Sunday, as one of the Hockey Day in America premier games on NBC, the Boston Bruins visited the Minnesota Wild. In the national spotlight, the Wild, led by goalie Niklas Backstrom had one of their best games of the season, collectively.
Backstrom, the embattled net-minder had a career-high 48 saves en route to a stunning 2-0 win over the reigning Stanley Cup Champions at home in St Paul. Wild fans were no doubt wondering where this level of performance had been all season, and why he chose to showcase his enigmatic talent on this big stage against one of the most complete teams in the league.
Keep in mind that for whatever reason, according to NBC Sports, Minnesota boasts a 9-1-1 record against them all time.
If you watched the game, you no doubt saw the second intermission piece on famed hockey powerhouse prep school, Shattuck-St. Mary’s, in Faribault, Minnesota. Home to many NHL alumni such as Sidney Crosby, Ty Conklin, Jonathan Toews and Joe Corvo, as well as former actor Marlon Brando. But the alum most Minnesota Wild fans have had their eyes on for years is unrestricted-free-agent-to-be Zach Parise, who for whatever reason, still hasn’t signed a long term extension with the New Jersey Devils.
The longer this bizarre dance goes on, the most hope and faith the Wild will have of actually bringing his elite services back home where they belong. Parise, whose father played in the 1970’s for the old Minnesota North Stars, is a Minneapolis native and played junior hockey for the Elk River Elks, as he grew up in Elk River, home to many former NHLers.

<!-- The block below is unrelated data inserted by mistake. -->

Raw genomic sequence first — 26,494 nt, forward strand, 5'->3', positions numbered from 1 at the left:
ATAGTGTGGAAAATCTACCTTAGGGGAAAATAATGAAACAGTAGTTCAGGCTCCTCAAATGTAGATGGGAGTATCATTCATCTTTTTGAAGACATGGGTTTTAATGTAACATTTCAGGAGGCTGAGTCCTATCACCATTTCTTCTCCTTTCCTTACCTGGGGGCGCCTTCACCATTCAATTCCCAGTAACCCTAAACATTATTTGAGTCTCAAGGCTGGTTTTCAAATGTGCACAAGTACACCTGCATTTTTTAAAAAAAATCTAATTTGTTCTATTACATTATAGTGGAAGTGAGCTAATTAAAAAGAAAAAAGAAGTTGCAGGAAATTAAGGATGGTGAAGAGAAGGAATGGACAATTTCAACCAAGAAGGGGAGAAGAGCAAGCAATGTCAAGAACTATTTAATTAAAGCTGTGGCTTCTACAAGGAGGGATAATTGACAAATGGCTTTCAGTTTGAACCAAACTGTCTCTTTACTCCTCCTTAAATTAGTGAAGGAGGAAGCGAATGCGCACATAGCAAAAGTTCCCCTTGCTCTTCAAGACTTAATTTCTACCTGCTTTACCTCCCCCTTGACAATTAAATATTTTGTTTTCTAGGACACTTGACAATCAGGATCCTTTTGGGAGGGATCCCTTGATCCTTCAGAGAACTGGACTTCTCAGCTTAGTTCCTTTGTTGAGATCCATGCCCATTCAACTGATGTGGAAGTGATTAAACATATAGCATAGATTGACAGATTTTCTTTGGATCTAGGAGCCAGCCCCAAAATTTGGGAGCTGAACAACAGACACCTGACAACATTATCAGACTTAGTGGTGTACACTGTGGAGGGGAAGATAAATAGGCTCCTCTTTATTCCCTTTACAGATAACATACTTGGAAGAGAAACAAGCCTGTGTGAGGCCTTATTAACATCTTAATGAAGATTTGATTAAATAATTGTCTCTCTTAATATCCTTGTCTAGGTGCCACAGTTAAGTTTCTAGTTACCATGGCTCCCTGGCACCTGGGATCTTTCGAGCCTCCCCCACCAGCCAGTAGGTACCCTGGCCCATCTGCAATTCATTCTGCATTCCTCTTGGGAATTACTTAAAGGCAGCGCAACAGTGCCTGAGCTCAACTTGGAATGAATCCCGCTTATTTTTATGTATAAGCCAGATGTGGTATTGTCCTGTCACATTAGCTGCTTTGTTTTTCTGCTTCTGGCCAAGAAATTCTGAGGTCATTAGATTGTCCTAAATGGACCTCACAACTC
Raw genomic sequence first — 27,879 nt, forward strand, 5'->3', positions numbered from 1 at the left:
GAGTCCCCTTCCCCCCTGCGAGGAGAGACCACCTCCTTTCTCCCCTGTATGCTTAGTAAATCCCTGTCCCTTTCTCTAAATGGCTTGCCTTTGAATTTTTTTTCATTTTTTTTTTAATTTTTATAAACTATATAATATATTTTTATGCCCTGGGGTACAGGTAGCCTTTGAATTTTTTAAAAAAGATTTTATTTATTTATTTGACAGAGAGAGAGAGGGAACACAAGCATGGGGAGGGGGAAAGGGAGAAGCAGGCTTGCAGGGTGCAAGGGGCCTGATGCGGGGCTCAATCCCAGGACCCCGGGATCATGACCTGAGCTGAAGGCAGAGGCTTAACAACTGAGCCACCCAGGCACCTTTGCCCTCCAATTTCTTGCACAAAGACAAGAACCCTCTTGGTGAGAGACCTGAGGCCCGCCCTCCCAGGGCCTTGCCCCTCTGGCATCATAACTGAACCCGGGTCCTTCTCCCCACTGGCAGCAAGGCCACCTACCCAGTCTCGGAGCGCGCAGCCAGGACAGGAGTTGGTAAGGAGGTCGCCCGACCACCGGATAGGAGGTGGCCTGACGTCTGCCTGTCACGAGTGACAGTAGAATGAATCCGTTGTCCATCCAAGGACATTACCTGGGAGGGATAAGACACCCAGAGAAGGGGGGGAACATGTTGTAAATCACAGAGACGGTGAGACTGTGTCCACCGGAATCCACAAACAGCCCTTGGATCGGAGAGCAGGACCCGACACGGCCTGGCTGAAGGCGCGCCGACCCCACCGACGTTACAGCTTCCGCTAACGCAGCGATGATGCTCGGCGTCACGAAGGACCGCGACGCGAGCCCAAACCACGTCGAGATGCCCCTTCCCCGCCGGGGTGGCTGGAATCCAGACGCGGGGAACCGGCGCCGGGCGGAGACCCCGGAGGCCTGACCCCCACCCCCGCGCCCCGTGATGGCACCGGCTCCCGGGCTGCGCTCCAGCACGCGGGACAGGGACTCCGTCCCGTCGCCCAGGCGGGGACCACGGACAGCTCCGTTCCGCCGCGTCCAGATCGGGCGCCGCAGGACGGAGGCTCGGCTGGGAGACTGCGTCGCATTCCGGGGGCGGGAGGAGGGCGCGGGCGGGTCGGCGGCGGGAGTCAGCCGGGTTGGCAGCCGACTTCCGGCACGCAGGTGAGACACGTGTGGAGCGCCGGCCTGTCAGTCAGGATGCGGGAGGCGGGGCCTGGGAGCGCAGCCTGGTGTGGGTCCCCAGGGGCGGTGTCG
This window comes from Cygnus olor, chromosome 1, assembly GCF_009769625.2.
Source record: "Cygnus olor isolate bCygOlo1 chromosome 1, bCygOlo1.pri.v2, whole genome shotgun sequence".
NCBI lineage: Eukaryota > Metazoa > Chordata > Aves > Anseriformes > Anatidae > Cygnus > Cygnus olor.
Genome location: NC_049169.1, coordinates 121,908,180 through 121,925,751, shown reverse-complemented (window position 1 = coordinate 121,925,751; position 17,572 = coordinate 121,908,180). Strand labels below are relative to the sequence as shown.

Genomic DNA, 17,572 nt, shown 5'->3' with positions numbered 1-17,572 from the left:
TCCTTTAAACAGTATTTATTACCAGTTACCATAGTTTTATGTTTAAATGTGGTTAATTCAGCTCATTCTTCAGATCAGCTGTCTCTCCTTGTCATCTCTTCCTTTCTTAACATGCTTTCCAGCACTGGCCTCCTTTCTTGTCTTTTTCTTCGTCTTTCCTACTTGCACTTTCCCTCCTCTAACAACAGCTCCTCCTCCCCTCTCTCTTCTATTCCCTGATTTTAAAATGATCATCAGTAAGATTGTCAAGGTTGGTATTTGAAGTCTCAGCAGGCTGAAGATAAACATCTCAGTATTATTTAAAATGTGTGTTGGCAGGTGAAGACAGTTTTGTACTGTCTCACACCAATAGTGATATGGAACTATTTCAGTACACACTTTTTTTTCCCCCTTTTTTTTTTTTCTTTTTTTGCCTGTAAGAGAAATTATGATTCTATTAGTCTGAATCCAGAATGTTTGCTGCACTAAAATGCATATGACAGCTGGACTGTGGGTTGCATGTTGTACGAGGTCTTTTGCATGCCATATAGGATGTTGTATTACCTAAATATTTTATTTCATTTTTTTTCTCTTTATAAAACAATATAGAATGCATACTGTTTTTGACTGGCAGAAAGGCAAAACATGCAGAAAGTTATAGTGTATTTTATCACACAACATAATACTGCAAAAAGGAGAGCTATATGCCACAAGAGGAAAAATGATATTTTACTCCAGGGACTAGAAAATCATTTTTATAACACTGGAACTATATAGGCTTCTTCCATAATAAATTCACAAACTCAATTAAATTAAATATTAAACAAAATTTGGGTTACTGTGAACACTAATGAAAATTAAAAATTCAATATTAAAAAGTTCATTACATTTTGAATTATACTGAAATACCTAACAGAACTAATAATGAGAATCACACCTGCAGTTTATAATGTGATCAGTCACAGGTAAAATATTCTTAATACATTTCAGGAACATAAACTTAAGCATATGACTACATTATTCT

These facts, combined with the fact he already spends his summers in Minnesota and recently bought a house—that we were told immediately to “not think anything of”—all contribute to the overwhelming rationale that Parise could soon be coming home when he hits free agency July 1, a date most Wild fans circle on calendars and have memorized by heart.
Parise could be the second coming of Marian Gaborik
Now, this is not the first time I’ve written on the hopeful reunion of Parise back home.. Many fans just expect it. Others like me know it would be a perfect fit. I know I’ve used this "Gaborik=Parise" parallel before with Dany Heatley, who has so far been an extreme disappointment after so much initial hype.
But in Parise’s case, he’s a home-state kid whose presence would sell tickets and get Xcel Energy Center’s vibes back to the early days of the franchise where they sold out games on a nightly basis for seven consecutive years.
Is Parise a superstar like Gaborik is? No. Despite his medal-winning fame and Olympic credentials, along with his All-Star nods, I don’t think he’s in Gaborik’s class—but he is that next rung down, and he’s above Heatley, to give you some perspective.
So, if he’s not a superstar, why all the fuss over some random Minnesota kid?
First off, unlike Gaborik, who was a moody player, Parise’s a leader, and he does the little things to win that Wild fans expected of Heatley.
Next, he’s probably the most accomplished Minnesotan currently playing in the NHL and one that still has youth on his side in which to actually get better.